A few minutes later, we were right smack in the middle of the bridge, in the midst of a sea of people, all marching, chanting, and getting arrested on the car lanes below. NYPD had us all penned in like a herd of cattle and they began bringing in police trucks and buses to carry off those arrested. The sea of people swelled and roared like an ocean during a storm, as I wondered how the Hell I was going to get out of this one. After realizing that I was stuck in there for a while (having lost my friend a few hundred people back and he shook his head like a terrified child being forced to sit on a scary mall Santa’s lap), I began to chant and even started some of my own chants. I belted out “Hell no! We won’t go!” and it caught on like wildfire, first a handful then a few dozen, then the whole crowd. At that moment I felt like there was no place on Earth I would rather be. My old punk rock miscreant self was brought back to life with the energy and electricity that ran through the human tidal wave that flooded the Brooklyn Bridge.

A few hours later, I was reunited with my friend and we decided to go to St. Marks for some beers. As we sat at the bar drinking our ales, I asked my friend “So, wanna go again next week?”. He sipped his beer and said “Sure, I’ll go with you. We can have some beers afterwards.”, and we sat there staring out the window and not thinking much of it for the rest of the evening.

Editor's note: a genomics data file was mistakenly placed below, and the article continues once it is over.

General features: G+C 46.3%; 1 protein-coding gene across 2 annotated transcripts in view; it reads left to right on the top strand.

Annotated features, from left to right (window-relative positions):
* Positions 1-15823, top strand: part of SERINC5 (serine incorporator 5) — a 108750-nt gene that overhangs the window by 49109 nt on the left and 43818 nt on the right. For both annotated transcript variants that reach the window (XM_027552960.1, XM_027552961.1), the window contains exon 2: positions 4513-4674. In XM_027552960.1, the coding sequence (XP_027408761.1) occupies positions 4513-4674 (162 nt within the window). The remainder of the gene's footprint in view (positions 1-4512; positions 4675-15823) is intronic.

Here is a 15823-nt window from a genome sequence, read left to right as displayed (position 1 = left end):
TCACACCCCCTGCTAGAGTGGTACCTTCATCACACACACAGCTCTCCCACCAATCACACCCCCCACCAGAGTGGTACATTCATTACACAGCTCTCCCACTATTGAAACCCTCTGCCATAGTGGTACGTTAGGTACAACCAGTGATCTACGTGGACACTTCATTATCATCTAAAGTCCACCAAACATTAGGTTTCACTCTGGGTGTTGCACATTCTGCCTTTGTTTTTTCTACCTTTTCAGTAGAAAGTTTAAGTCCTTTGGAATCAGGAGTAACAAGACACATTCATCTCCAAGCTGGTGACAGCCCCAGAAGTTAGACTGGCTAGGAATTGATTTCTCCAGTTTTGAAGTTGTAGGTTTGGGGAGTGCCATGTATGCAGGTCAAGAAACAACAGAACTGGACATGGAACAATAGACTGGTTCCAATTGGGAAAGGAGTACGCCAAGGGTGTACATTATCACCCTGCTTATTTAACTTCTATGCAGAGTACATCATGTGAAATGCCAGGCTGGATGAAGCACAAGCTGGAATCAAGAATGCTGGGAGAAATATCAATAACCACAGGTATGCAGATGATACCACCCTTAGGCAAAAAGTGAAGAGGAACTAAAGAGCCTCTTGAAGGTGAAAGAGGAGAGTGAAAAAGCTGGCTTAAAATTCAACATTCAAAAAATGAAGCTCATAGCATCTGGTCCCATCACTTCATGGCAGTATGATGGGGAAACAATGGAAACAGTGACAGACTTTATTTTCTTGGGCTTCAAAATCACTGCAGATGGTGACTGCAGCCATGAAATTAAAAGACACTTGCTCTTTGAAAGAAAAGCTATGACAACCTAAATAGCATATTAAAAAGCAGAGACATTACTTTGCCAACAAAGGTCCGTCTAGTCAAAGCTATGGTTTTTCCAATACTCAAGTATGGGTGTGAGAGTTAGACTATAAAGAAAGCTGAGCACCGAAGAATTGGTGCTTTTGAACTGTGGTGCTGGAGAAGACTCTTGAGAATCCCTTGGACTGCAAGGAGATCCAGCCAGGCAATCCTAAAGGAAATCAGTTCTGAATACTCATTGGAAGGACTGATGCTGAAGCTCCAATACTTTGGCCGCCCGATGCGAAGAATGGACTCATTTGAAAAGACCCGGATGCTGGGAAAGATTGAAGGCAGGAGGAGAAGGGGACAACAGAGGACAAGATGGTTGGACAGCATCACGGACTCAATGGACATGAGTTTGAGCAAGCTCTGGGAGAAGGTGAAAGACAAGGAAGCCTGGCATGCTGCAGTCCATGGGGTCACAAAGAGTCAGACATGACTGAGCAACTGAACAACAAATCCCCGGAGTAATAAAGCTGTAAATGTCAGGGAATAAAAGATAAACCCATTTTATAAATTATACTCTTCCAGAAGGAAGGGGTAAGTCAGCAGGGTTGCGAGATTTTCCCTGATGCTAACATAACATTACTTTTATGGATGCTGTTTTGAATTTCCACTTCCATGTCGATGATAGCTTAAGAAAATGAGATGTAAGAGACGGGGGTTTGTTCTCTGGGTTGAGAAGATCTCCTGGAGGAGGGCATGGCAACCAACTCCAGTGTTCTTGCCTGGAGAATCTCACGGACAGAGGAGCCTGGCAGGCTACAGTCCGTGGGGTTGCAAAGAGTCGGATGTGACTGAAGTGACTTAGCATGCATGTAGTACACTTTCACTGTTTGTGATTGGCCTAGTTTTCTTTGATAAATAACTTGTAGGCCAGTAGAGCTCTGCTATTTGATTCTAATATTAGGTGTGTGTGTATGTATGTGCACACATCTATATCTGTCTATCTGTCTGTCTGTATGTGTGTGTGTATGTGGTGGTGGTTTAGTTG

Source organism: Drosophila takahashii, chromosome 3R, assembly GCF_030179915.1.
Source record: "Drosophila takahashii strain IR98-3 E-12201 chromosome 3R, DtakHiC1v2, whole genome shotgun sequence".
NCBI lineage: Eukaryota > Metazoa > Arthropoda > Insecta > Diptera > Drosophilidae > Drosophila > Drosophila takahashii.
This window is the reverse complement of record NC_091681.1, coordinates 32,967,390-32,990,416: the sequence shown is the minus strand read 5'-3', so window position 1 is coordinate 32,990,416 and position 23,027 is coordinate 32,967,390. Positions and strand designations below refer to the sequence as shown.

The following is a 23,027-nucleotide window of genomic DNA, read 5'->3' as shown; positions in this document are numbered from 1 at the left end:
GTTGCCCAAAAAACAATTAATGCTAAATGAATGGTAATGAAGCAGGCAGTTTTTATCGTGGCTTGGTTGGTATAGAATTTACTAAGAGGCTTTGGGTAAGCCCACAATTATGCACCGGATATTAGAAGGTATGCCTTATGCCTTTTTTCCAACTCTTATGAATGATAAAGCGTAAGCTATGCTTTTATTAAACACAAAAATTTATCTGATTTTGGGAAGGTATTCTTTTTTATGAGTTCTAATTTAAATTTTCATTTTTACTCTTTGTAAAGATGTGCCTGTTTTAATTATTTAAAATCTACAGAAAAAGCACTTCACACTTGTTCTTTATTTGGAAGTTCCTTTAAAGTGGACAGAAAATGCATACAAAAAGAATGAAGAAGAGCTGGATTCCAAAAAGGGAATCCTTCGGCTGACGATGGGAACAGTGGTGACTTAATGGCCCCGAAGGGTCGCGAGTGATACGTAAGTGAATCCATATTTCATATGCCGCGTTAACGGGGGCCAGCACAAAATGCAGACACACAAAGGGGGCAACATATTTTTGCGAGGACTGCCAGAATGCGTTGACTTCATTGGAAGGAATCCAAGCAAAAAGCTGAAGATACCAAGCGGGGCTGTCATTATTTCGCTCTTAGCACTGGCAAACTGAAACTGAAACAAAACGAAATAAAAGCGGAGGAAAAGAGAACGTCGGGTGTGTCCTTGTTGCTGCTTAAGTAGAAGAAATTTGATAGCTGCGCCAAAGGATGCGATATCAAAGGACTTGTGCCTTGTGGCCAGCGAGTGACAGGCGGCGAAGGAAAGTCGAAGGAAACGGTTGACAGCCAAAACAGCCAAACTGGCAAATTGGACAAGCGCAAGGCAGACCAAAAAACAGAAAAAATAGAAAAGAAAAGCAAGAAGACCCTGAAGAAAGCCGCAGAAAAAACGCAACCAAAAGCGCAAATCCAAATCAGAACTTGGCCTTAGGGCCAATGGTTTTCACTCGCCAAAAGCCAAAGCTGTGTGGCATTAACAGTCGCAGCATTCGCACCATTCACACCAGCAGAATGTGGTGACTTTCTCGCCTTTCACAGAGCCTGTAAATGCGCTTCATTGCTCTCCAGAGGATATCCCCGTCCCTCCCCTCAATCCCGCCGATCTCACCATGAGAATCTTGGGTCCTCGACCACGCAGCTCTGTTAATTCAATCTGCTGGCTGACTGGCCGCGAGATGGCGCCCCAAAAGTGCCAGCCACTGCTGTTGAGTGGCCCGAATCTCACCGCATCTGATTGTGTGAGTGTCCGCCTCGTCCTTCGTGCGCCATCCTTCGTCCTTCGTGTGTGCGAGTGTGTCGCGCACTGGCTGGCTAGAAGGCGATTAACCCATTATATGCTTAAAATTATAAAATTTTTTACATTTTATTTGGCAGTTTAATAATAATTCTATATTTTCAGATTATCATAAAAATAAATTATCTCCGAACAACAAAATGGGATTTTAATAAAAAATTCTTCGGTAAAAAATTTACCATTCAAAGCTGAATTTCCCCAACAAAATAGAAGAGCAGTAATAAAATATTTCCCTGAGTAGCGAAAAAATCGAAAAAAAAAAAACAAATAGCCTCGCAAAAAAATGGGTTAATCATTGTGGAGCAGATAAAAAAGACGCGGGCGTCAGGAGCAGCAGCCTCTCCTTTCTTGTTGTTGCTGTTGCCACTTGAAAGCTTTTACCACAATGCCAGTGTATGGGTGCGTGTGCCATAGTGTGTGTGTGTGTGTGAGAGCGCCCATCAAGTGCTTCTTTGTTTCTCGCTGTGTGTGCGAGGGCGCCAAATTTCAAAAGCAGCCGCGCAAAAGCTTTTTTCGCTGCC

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Fire Escape

Fire Escape

I was never good at Math, and much less Geometry. In high school they had to pull me out of Geometry class and put me in Baking/Home Economics in order to save me from failing the grade. Oddly enough, I could easily recognize patterns, symmetry, and angles. The real problem was when we had to apply formulas and numbers to the whole thing. My brain would come to a screeching halt and I would sit there with a confused look on my face as if I were staring at some hieroglyphs from some obscure civilization.

My Geometry teacher would poke fun at me, telling me to never become a carpenter because my house would end up with a mismatched roof and sloping, uneven walls. Yet, during his tests, when the paper would still be blank after half an hour, I would find myself staring at the beams in the classroom ceiling, admiring the shapes and intersections they created.